A deed-in-lieu of foreclosure is an agreement to turn over real estate to a mortgage company. People seeking the arrangement usually are facing foreclosure because of missed mortgage payments, or cannot sell their home because it is worth less than the balance on the loan—a situation known as being "upside-down" on the mortgage. A discharged, or completed, bankruptcy should not affect discussions for a deed-in-lieu agreement. Many people with in bankruptcy choose to allow foreclosure during the bankruptcy as they restructure or eliminate debt. However, it is possible to wait until after the bankruptcy to seek a deed-in-lieu agreement.
Read your statement or letters from the mortgage company to determine the status of your account. The bank will not consider your request for a deed-in-lieu of foreclosure, unless you are several months behind and standard foreclosure is imminent. If your mortgage is current, you must voluntarily begin missing payments to qualify for deed-in-lieu discussions.
Consult with a real estate agent and a nonprofit credit counselor for advice before missing payments. Missing mortgage payments after bankruptcy is another setback to your credit, and you should avoid that if possible. The real estate agent can advise about options for selling or leasing the house and avoiding giving the property to the mortgage company. The credit counselor can describe possible impact on your credit once you begin missing payments. Get a referral for a local nonprofit credit counselor by contacting your bank or credit union.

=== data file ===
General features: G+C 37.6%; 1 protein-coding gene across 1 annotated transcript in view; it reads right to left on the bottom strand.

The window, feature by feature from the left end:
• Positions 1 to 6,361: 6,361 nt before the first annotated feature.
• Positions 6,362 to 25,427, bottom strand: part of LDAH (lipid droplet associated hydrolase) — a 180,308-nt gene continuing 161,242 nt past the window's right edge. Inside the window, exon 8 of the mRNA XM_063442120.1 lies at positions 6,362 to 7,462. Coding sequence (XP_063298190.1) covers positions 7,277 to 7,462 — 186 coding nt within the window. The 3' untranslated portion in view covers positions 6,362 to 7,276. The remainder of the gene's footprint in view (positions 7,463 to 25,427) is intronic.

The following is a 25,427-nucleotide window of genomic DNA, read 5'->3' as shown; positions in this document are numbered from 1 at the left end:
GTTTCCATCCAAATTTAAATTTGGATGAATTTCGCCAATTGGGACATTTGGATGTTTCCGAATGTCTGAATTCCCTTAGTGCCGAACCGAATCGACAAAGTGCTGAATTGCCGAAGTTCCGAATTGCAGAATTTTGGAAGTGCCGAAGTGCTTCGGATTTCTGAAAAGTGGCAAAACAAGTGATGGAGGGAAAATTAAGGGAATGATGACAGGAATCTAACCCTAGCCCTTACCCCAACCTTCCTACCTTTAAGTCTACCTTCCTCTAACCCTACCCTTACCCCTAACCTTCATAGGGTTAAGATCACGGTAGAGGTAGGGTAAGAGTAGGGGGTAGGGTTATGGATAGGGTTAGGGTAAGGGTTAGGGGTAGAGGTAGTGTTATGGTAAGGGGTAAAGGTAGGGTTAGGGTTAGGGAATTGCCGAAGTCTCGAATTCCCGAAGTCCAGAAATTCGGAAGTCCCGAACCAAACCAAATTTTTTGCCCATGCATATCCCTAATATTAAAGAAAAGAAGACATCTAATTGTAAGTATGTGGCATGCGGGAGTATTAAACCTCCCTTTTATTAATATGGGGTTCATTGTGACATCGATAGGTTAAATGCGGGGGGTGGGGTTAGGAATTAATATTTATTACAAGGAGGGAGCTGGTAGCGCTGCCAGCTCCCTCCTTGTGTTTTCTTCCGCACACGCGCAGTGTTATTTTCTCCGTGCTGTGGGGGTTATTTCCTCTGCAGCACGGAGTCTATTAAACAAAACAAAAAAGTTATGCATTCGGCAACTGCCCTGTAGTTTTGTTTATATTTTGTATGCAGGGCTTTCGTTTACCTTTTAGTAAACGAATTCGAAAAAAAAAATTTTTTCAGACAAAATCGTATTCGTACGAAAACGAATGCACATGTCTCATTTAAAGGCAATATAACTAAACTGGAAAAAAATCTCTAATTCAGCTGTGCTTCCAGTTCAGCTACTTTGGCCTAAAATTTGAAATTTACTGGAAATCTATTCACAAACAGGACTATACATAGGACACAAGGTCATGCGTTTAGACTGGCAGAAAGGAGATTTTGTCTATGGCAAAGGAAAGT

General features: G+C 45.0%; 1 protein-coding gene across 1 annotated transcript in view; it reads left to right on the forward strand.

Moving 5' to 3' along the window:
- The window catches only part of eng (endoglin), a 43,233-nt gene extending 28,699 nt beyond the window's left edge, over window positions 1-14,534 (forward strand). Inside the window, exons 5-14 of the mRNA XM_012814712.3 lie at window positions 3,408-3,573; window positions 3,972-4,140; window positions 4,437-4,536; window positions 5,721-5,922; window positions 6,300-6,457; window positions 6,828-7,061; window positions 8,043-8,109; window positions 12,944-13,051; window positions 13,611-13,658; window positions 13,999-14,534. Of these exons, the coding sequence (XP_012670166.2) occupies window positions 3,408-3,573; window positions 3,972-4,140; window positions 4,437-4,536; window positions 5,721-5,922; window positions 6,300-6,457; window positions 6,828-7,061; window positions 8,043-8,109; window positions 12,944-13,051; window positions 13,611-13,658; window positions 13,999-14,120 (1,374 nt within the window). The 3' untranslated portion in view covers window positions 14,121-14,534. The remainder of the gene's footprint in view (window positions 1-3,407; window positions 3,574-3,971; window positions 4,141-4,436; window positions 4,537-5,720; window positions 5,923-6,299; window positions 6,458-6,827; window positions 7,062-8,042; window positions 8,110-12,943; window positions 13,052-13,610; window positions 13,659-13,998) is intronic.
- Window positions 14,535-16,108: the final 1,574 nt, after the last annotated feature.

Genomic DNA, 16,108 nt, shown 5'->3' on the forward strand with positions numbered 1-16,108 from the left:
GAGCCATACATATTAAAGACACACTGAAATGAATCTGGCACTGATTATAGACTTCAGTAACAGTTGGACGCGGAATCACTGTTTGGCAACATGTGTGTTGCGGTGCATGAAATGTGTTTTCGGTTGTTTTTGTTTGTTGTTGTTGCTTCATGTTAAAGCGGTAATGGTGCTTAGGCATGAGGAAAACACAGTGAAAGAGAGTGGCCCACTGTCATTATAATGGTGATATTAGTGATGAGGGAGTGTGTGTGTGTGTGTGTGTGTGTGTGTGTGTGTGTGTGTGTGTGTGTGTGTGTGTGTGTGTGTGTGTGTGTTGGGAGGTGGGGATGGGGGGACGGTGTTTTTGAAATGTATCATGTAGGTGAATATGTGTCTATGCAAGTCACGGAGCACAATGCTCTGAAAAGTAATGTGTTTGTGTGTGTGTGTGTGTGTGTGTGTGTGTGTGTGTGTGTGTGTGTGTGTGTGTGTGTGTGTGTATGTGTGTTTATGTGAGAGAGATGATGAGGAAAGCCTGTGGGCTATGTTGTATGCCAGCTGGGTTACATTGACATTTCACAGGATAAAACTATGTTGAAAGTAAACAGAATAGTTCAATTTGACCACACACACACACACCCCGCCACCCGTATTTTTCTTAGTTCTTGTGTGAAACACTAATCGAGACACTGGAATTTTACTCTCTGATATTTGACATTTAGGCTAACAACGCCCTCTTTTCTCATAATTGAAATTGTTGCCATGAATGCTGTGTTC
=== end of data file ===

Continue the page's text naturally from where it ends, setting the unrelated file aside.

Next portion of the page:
Consult with your bankruptcy attorney. The attorney can negotiate directly with the bank for a deed-in-lieu agreement—if you still wish to proceed after discussions with the credit counselor and real estate agent. Or hire an experienced real estate attorney. You can negotiate the agreement on your own, but using an attorney is best.
Authorize your attorney to contact the mortgage company about a deed-in-lieu of foreclosure. Or contact the bank yourself to explain why you wish to turn the property over to the bank. This could present a challenge because theoretically, the successful completion of the bankruptcy resolved your debt issues, presumably leaving you in a position to make the mortgage payments. However, you may have other financial setbacks since the bankruptcy.
Negotiate the deed-in-lieu of foreclosure through your attorney or on your own. Lenders make individual decisions on deed-in-lieu of foreclosure agreements, and there is not a standard approval process. Some lenders will agree and others won't. Keep negotiating with your lender until you receive a final answer. Your only option if the lender does not agree is to allow standard foreclosure or to pay the past-due mortgage payments and keep the house.